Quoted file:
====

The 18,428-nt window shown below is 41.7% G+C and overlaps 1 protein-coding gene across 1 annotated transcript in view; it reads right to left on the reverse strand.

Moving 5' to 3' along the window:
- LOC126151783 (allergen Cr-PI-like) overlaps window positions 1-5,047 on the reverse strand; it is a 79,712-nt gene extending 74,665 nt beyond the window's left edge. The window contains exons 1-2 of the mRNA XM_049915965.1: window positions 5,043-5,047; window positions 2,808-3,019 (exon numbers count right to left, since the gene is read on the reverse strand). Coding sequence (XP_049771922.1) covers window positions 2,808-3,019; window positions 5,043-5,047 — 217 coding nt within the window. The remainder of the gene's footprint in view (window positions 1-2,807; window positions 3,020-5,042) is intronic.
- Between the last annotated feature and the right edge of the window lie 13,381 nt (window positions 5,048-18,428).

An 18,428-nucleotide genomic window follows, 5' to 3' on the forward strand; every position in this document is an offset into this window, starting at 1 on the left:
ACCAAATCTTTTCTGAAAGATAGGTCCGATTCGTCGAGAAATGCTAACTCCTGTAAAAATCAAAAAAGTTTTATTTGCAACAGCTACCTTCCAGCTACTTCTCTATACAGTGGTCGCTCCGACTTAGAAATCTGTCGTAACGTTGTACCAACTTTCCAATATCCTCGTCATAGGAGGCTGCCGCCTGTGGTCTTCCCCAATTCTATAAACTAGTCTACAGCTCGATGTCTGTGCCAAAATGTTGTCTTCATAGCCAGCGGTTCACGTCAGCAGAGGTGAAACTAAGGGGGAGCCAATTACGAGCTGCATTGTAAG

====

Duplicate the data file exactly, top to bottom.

The 18,428-nt window shown below is 41.7% G+C and overlaps 1 protein-coding gene across 1 annotated transcript in view; it reads right to left on the reverse strand.

Moving 5' to 3' along the window:
- LOC126151783 (allergen Cr-PI-like) overlaps window positions 1-5,047 on the reverse strand; it is a 79,712-nt gene extending 74,665 nt beyond the window's left edge. The window contains exons 1-2 of the mRNA XM_049915965.1: window positions 5,043-5,047; window positions 2,808-3,019 (exon numbers count right to left, since the gene is read on the reverse strand). Coding sequence (XP_049771922.1) covers window positions 2,808-3,019; window positions 5,043-5,047 — 217 coding nt within the window. The remainder of the gene's footprint in view (window positions 1-2,807; window positions 3,020-5,042) is intronic.
- Between the last annotated feature and the right edge of the window lie 13,381 nt (window positions 5,048-18,428).

An 18,428-nucleotide genomic window follows, 5' to 3' on the forward strand; every position in this document is an offset into this window, starting at 1 on the left:
ACCAAATCTTTTCTGAAAGATAGGTCCGATTCGTCGAGAAATGCTAACTCCTGTAAAAATCAAAAAAGTTTTATTTGCAACAGCTACCTTCCAGCTACTTCTCTATACAGTGGTCGCTCCGACTTAGAAATCTGTCGTAACGTTGTACCAACTTTCCAATATCCTCGTCATAGGAGGCTGCCGCCTGTGGTCTTCCCCAATTCTATAAACTAGTCTACAGCTCGATGTCTGTGCCAAAATGTTGTCTTCATAGCCAGCGGTTCACGTCAGCAGAGGTGAAACTAAGGGGGAGCCAATTACGAGCTGCATTGTAAG